Exclusive: We share blame for creating 'jihad generation', says Muslim strategist

Young followers of Islam in British inner cities have been left disenfranchised by society, a former senior Army officer says

political editor

British society, its political class and community leaders must share the blame for the "jihad generation" of young men and women joining the Islamic State terrorist organisation, a former senior Muslim Army officer says today.

Afzal Amin, who was chairman of the Armed Forces Muslim Association, a conflict strategist and a military adviser on winning "hearts and minds" in Afghanistan, says young Muslims in inner-city Britain have been left disenfranchised by politics and let down by imams and other community leaders.

Mr Amin, 39, the Conservative parliamentary candidate for Dudley North, also calls for troops on the ground in Iraq to combat the escalating threat from Islamic State (IS), arguing that the British Army, with years of experience in counter-insurgency in the Middle East, has the capability to defeat them.

While his call does not chime with the Government's current strategy of offering non-military assistance in the Kurdistan region to repel IS forces, other figures in Westminster and the Armed Forces are advocating a tougher stance in Iraq. Mr Amin said he agreed with Defence Secretary Philip Hammond that Britain should not ally with President Assad despite British IS militants kidnapping and beheading US journalist James Foley inside Syria.

James Foley in Syria, 2012 Mr Amin backed David Cameron and said: "When the time comes to deploy, I am sure he will not hesitate." He said he agreed with the Prime Minister that the threat from IS was real and British people should fear for their safety.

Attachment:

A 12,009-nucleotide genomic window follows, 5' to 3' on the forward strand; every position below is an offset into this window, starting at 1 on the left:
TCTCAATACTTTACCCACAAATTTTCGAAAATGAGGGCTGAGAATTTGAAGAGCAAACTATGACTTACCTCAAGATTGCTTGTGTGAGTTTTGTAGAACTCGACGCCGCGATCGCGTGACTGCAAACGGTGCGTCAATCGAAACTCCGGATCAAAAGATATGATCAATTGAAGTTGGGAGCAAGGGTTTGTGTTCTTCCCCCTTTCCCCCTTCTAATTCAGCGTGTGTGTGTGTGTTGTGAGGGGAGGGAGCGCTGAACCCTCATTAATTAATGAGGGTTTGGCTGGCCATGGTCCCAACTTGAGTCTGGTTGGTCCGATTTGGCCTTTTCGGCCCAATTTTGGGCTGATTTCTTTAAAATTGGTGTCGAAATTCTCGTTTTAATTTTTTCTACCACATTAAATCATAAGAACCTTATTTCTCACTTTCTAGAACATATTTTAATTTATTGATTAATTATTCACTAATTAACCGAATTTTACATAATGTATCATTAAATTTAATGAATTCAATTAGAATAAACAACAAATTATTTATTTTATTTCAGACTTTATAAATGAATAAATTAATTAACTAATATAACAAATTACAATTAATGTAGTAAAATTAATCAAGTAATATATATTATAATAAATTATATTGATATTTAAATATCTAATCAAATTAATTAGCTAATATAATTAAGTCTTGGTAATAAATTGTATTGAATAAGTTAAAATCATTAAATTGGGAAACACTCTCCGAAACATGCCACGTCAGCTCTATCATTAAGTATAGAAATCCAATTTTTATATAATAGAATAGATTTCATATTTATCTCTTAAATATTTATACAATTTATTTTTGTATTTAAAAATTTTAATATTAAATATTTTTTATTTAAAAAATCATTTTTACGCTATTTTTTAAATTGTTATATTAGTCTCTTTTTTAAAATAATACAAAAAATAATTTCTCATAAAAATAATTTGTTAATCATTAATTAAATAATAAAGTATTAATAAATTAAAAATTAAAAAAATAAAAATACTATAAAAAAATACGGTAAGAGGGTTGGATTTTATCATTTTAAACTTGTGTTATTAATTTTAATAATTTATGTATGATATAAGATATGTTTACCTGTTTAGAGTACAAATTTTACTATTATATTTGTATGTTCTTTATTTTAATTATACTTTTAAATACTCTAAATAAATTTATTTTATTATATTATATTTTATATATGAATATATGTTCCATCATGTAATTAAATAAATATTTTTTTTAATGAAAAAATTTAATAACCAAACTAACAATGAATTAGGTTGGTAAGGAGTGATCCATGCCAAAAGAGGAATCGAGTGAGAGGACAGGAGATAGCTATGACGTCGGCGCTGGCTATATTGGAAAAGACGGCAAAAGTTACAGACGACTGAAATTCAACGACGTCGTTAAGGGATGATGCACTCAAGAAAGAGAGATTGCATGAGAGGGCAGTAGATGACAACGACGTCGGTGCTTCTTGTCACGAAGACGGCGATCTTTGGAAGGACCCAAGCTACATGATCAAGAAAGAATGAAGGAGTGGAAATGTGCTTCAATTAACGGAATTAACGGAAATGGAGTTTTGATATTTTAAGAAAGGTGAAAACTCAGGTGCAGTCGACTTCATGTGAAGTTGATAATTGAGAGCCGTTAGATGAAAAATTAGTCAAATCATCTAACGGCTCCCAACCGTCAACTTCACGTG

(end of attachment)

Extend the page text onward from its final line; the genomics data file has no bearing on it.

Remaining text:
Mr Amin served for 11 years and completed three tours of Afghanistan: in Helmand, Kabul and Kandahar. On his last tour, in 2012, he was a captain and strategist advising US generals on conflict termination strategy through civil society engagement and empowerment. In the 1990s, before joining the Army, he was a youth worker in inner-city Birmingham.

Mr Amin called for a task force to be set up to bring together a team of experts from the Government, religious communities, civil society and young Muslims themselves, to serve for a minimum of five years and in addition to the Government's much-derided Prevent strategy, to "defeat the coherent message of international terrorists who've hijacked religion for their own ends".

He said: "This counter-narrative work must also address and deal with injustices whether they are real or merely perceived. It should be able to undertake nationwide and international activity in co-ordination with senior religious and political leaders but also with young people who are representative of the "jihad generation" of inner-city Muslim teenagers.

"That so many of them feel so disenfranchised with us and then turn to this gang of brigands cloaked with a false version of Islam is not their fault. It is our fault: we who are the society in which they were born, went to school, were raised and became young, independently minded adults. We have failed them, and any successful prognosis must be based on an accurate diagnosis.

"They have rebelled against everything that is familiar to them, but instead of mohicans or facial piercings, they have opted for the YouTube glory of becoming an internationally wanted terrorist at war with the superpower that is the US."

Establishing the counter-narrative should not be left to "self-appointed Muslim community leaders" who have "failed and are failing in every aspect of the evolution of the British Muslim communities from foreign-born and raised immigrants to becoming native Brits". The former army captain added: "Almost all the mosques I know and know of have foreign imams who cannot even communicate with young people, let alone convince them of anything. Mosques almost everywhere are seen as out of touch and failing in their duty to guide young people.